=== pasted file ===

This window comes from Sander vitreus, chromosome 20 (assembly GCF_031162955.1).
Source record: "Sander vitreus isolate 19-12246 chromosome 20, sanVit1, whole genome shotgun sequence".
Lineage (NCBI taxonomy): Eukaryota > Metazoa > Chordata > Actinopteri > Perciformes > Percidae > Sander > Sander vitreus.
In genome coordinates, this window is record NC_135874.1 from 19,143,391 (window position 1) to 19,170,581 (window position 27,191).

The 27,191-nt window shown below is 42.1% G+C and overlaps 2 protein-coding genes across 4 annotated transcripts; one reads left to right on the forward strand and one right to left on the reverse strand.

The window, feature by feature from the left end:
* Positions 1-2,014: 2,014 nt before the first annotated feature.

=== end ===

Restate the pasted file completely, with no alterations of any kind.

This window comes from Sander vitreus, chromosome 20 (assembly GCF_031162955.1).
Source record: "Sander vitreus isolate 19-12246 chromosome 20, sanVit1, whole genome shotgun sequence".
Lineage (NCBI taxonomy): Eukaryota > Metazoa > Chordata > Actinopteri > Perciformes > Percidae > Sander > Sander vitreus.
In genome coordinates, this window is record NC_135874.1 from 19,143,391 (window position 1) to 19,170,581 (window position 27,191).

The 27,191-nt window shown below is 42.1% G+C and overlaps 2 protein-coding genes across 4 annotated transcripts; one reads left to right on the forward strand and one right to left on the reverse strand.

The window, feature by feature from the left end:
* Positions 1-2,014: 2,014 nt before the first annotated feature.